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Check User Agent


FixItPete

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In my Admin I always had Check User Agent set to True... I was recently told that I should try to set it to False to take care of a problem I was having (Enhanced Who's Online contribution issue) My question is this:

 

A) The "Check User Agent" details indicate that it will check the user's agent on every page load if set to "True" --- So, if set to false, when does it check, and why would this matter?

 

B) Do the search engines care which way this is set? If they do, why? If they don't who does care?

 

Thank you so much for your time,

 

Pete

I find the fun in everything.

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In my Admin I always had Check User Agent set to True... I was recently told that I should try to set it to False to take care of a problem I was having (Enhanced Who's Online contribution issue) My question is this:

 

A) The "Check User Agent" details indicate that it will check the user's agent on every page load if set to "True" --- So, if set to false, when does it check, and why would this matter?

 

B) Do the search engines care which way this is set? If they do, why? If they don't who does care?

 

Thank you so much for your time,

 

Pete

 

I still don't get it... what is the point to this? I've been looking and reading and nothing explains why you would want it set to true. Confused.

I find the fun in everything.

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I still don't get it... what is the point to this? I've been looking and reading and nothing explains why you would want it set to true. Confused.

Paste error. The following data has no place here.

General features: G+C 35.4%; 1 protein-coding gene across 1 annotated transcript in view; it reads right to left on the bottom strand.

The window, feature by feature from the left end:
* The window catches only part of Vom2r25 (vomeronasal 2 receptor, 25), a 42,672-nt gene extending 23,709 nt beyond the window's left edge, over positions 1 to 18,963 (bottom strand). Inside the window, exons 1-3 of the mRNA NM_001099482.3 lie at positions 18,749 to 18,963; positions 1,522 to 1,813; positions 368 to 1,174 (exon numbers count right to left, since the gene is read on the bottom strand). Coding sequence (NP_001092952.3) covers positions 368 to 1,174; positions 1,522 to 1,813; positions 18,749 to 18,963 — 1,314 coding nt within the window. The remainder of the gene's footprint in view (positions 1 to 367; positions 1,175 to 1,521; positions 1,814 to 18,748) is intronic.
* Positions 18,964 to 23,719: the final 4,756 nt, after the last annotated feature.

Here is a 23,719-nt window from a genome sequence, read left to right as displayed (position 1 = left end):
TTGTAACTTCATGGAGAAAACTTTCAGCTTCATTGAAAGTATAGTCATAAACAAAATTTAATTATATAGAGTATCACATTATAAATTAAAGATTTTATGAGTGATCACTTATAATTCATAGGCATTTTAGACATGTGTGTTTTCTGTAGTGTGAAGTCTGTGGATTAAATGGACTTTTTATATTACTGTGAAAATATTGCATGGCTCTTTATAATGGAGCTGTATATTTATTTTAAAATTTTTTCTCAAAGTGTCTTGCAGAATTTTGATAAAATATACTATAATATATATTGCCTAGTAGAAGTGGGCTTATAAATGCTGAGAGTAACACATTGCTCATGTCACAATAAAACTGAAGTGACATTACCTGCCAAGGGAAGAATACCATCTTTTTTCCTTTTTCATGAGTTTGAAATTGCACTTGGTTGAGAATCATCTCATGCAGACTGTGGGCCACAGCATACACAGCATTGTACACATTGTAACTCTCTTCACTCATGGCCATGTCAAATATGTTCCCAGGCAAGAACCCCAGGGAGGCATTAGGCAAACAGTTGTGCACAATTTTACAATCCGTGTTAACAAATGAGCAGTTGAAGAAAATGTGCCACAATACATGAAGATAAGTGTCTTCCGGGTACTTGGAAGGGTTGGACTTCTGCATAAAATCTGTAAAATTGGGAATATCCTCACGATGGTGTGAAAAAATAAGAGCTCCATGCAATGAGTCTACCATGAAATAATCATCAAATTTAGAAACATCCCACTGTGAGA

checking on user agent changes during a session is one of several security features that come with default osc. It is basically to prevent session hi-jacking. The useragent is stored in the session and the useragent given by every request is compared to that. if the useragent is different then the assumption is made that another user is trying to use someone else's session and then the session is destroyed.

 

The same is done with ip checking but that is not so good as some users (AOL) have changing ip addresses during the same session which would cause session destruction on very ip change.

 

Useragents normally do not change during a session.

So of all the different checks of the default osc install, the useragent one is the safest if you choose to enable such a hi-jack check.

Treasurer MFC

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checking on user agent changes during a session is one of several security features that come with default osc. It is basically to prevent session hi-jacking. The useragent is stored in the session and the useragent given by every request is compared to that. if the useragent is different then the assumption is made that another user is trying to use someone else's session and then the session is destroyed.

 

The same is done with ip checking but that is not so good as some users (AOL) have changing ip addresses during the same session which would cause session destruction on very ip change.